Activity: Examination, Supervision, Teaching, or Tutoring › Examination
The thesis was submitted in partial fulfilment of the requirements for the degree of Doctor of Philosophy.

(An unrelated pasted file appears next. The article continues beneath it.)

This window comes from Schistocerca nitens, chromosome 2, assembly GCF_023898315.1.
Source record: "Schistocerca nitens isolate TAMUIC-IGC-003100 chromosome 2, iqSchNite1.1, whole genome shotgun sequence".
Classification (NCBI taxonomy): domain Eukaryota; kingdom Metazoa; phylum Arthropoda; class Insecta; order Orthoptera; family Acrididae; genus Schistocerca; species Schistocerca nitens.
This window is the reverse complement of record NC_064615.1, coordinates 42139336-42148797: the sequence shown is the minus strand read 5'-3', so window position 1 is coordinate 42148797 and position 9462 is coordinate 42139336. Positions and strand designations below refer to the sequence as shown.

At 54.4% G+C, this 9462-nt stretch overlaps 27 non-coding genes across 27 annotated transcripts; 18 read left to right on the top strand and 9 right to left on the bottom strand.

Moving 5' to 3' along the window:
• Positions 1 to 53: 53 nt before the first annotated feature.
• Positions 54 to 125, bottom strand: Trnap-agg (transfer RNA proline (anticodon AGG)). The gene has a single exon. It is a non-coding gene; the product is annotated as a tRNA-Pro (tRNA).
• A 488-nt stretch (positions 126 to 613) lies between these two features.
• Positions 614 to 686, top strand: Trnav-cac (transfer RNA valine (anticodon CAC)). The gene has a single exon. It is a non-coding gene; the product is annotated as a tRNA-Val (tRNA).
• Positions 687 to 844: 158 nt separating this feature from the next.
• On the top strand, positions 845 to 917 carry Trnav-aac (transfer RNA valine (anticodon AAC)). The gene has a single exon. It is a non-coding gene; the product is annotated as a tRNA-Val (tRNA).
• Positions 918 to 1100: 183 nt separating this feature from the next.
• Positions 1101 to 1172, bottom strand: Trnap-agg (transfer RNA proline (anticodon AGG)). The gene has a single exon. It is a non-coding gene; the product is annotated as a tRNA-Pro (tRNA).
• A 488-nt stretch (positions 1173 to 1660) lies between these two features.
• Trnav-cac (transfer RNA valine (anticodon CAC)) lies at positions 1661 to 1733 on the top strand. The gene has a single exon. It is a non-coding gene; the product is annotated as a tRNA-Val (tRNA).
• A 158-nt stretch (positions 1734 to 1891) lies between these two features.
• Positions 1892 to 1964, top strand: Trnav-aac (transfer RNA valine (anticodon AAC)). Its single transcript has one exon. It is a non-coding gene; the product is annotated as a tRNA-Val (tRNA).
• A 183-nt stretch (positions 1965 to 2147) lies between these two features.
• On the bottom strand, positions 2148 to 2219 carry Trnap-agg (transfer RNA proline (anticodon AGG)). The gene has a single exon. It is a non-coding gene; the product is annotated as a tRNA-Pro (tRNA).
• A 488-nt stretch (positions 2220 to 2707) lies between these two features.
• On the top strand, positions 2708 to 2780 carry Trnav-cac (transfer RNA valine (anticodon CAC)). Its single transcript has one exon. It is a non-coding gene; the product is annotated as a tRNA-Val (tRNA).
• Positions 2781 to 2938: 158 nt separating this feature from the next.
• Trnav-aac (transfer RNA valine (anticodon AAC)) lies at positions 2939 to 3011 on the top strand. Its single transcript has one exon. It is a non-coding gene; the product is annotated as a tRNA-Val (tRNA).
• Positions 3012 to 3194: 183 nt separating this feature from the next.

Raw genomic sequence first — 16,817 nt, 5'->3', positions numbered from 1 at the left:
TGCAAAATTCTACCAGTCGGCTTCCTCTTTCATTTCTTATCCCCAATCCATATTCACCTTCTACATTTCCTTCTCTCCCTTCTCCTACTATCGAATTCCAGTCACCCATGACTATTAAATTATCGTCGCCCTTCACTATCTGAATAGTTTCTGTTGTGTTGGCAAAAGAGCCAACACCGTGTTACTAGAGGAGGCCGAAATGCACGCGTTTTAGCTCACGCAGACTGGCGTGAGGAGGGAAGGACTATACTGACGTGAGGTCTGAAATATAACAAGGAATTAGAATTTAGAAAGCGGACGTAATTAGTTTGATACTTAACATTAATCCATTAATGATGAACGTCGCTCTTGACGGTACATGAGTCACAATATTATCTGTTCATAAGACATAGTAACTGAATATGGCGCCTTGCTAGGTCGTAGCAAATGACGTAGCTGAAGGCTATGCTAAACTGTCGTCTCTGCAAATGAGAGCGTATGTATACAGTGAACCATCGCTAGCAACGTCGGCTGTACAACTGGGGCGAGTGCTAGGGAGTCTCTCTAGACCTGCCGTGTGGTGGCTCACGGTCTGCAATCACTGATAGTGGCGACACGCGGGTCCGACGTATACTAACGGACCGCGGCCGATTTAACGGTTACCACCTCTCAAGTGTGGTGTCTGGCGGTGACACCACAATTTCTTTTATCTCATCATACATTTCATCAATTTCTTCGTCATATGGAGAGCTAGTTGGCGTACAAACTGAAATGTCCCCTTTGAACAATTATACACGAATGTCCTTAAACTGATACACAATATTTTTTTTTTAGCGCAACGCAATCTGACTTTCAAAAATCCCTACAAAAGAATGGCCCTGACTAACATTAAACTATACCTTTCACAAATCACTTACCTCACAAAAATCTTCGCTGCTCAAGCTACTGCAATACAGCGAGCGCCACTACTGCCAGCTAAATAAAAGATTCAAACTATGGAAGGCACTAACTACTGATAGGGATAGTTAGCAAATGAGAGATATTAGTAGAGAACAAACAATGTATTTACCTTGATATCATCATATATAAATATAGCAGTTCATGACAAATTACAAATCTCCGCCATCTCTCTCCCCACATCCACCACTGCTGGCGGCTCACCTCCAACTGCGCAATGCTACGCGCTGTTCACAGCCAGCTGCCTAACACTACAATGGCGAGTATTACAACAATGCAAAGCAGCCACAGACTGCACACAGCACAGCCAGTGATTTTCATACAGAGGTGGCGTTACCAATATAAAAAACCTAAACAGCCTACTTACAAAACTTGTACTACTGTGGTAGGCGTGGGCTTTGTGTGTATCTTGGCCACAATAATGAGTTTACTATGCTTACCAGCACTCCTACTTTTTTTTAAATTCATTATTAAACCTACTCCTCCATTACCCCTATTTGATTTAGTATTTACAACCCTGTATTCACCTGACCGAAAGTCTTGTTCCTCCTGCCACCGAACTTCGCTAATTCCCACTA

The research explores the value of analytic autoethnography to develop the lecturer’s use of self when teaching mental health nursing. Sharing the lecturer’s selfunderstanding developed through analytic reflexivity focused on their autoethnographic narrative offers a pedagogical approach to contribute to the nursing profession’s policy drive to increase the use of reflective practices. The research design required me to develop my own analytic autoethnography. Four themes emerged from the data ‘Being in between’, ‘Perceived vulnerability of self’, ‘Knowing and doing’, and ‘Uniting selves’. A methodological analysis of the processes involved in undertaking my analytic autoethnography raised issues pertaining to the timing and health warnings of exploring memory as data. Actor-Network Theory was used as an evaluative framework to reposition the research findings back into relationships which support educational practices. The conclusion supports the use of analytic autoethnography to enable lecturers to share hidden practices which underpin the use of self within professional identities. Recommendations seek methodological literature which makes explicit possible emotional reactions to the reconstruction of self through analysis of memories. Being able to share narratives offers a pedagogical approach based on the dilemmas and tensions of being human, bridging the humanity between service user, student and lecturer.